Geoff Loader said: “You don’t go to a garage and fill up an articulated lorry, and pay the same amount for your petrol as a family in a saloon. We pay for what we use, and we are bringing that in for water use.”

United Utilities Commits To Smart Power

smartenergyUnited Utilities is hoping to lead the way on smart power. The company has committed to an energy management system that can manages in response to the demand for electricity in the United Kingdom. The idea is that instead of turning power stations up and down, the technology automatically switch on and off in anticipation of momentary peaks in demand.

Andy Pennick, who is the energy manager at United Utilities, explained the process. He said: “When everyone gets up after watching the Great British Bake Off to switch the kettle on, some of our pumps go off automatically to free up the power. That might only be for a few minutes, then they can restart again. We have a lot of tanks and water storage within our processes, so we can be flexible about precisely when we use our pumps. The lower operating costs are good news for our customers.”

The technology, known as Dynamic Demand, will rely on renewable energy sources only as they are more intermittent than traditional gas and coal energy. This is not going to be much of an issue however as many of these traditional energy sources are being faded out.

United Utilities tested the new technology at two of their waste water treatment plans as well as one of their water pumping stations. Having been pleased by the results, United Utilities has now committed to the plan for the long-term. It will begin rolling out the technology across the North West over the next 12 months.

10 MW of energy will be available within these 12 months and there will be a total of 50 MW over the next five years. This will be the equivalent of a standard power station. It will generate an income of around £5 million for United Utilities which will be reinvested to reduce the costs of operation. Some of the money will also be invested in generating even more renewable energy with wind turbines, solar panels and much more being installed at treatment plants in the United Kingdom.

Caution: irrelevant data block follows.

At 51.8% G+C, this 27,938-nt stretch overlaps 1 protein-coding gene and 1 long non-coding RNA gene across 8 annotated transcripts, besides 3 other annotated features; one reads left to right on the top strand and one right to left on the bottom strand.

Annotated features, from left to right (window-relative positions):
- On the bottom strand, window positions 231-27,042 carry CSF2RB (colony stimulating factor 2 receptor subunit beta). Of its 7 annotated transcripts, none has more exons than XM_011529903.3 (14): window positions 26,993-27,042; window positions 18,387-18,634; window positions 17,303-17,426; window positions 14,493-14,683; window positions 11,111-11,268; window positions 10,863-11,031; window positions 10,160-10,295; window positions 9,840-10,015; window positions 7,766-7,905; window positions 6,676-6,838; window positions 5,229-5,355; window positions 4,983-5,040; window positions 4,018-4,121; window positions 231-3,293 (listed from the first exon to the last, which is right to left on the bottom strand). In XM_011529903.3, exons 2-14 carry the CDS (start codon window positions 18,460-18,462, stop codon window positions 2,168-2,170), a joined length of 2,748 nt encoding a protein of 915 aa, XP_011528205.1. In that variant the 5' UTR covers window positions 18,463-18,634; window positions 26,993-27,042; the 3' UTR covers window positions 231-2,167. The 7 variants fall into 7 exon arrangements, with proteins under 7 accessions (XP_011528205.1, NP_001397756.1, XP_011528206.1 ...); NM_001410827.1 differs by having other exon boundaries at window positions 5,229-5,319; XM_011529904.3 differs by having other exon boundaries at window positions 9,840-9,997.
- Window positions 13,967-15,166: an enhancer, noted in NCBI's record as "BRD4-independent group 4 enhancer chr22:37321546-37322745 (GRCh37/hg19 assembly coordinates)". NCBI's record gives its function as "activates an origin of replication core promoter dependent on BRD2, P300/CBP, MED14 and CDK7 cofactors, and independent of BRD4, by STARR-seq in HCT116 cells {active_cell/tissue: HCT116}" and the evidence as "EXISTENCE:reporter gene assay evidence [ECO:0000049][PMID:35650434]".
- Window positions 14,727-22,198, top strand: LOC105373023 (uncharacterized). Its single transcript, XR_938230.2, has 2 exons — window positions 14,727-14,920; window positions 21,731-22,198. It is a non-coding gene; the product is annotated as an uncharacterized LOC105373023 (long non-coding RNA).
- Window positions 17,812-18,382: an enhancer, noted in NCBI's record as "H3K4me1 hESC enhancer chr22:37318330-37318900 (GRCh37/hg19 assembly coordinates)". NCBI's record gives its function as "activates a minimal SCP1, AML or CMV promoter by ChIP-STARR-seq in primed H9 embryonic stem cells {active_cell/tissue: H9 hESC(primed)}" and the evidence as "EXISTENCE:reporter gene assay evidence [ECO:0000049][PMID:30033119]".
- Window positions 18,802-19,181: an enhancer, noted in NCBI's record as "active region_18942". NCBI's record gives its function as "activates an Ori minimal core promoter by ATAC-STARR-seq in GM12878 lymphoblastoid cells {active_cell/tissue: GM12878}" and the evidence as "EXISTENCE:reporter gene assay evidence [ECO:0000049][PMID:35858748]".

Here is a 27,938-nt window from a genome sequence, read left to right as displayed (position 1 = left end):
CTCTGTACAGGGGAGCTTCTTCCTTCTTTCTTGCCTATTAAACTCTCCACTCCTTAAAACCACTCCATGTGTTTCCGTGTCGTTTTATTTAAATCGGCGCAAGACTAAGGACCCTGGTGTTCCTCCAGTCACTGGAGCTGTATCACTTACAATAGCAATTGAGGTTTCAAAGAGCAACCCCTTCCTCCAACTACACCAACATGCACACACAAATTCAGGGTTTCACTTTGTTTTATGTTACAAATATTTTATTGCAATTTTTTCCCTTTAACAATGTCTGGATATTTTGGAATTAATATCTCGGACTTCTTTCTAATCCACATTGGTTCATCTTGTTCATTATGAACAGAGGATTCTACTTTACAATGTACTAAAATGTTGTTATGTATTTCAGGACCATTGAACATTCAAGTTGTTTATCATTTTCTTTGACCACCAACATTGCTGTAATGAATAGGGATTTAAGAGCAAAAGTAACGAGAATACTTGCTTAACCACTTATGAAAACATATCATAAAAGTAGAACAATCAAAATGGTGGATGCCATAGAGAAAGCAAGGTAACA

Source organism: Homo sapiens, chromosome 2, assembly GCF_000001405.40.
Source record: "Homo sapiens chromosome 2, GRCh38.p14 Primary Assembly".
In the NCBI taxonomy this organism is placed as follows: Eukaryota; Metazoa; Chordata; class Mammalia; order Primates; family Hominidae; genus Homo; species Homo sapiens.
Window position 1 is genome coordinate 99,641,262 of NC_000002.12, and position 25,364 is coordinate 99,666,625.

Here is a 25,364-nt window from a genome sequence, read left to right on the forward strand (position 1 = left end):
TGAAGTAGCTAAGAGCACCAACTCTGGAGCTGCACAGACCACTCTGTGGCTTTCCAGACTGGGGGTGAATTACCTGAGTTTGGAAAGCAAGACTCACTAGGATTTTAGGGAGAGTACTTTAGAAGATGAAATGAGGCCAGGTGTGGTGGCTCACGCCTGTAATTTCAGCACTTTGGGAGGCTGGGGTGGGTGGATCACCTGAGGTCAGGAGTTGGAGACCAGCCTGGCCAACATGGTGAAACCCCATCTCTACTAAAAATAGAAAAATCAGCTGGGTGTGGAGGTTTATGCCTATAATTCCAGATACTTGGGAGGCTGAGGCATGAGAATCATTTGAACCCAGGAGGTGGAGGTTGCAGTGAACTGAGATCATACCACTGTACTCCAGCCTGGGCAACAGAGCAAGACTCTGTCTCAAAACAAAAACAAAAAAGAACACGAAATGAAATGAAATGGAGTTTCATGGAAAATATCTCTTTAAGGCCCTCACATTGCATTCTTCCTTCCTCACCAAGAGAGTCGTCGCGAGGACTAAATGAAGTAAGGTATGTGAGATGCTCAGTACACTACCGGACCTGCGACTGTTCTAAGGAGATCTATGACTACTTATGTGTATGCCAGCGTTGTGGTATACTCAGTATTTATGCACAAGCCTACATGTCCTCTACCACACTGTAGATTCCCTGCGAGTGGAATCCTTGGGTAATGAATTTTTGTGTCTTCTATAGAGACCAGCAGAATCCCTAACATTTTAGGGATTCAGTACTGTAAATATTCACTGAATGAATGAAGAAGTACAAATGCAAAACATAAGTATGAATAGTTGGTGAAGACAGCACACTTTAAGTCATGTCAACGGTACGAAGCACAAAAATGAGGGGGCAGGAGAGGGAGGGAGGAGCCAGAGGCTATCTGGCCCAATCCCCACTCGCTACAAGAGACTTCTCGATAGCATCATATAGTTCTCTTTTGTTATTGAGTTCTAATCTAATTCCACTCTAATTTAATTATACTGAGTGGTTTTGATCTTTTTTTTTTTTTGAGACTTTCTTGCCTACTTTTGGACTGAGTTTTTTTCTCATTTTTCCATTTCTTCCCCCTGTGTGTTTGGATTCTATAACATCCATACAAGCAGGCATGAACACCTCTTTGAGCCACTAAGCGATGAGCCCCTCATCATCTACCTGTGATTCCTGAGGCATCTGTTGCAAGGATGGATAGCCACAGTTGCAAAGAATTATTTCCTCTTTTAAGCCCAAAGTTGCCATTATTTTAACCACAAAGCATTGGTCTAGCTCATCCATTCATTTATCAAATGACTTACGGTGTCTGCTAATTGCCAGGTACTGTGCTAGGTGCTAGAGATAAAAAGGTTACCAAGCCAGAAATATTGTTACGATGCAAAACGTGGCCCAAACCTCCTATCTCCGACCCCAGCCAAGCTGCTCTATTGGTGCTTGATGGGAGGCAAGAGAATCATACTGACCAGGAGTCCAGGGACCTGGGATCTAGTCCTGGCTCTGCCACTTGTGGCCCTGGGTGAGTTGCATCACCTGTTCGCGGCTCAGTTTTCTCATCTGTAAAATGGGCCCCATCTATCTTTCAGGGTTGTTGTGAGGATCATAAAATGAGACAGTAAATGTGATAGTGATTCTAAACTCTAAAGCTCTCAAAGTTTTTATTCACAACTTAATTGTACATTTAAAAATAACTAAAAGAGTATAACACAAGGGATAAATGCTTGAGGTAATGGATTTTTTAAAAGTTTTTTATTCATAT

The company responsible to building the Dynamic Demand technology, Open Energi, believes its value will be around £1 billion by 2020.

Southern Electric Engineering Works Continue After Safety Concerns

engineeringA power cut affected several streets in Tadley, Newbury over the summer. Several homes located on Pamber Heath Road, Rowan Road and West Street suffered outages on Monday 11th August.

Southern Electric has confirmed that the problem stemmed from a cable fault that occurred at Digital Design Agency at West Street’s End House. People on social media reported that the utility company was digging at least six feet into the road and looking for the cable.

The power cut lasted way into the afternoon with electricity only returning to homes at around 3pm. The outage affected over one hundred customers.

Lisa Marchi, a spokesperson for the provider Southern Electric, apologised for the inconvenience while workers found the fault with the underground cable.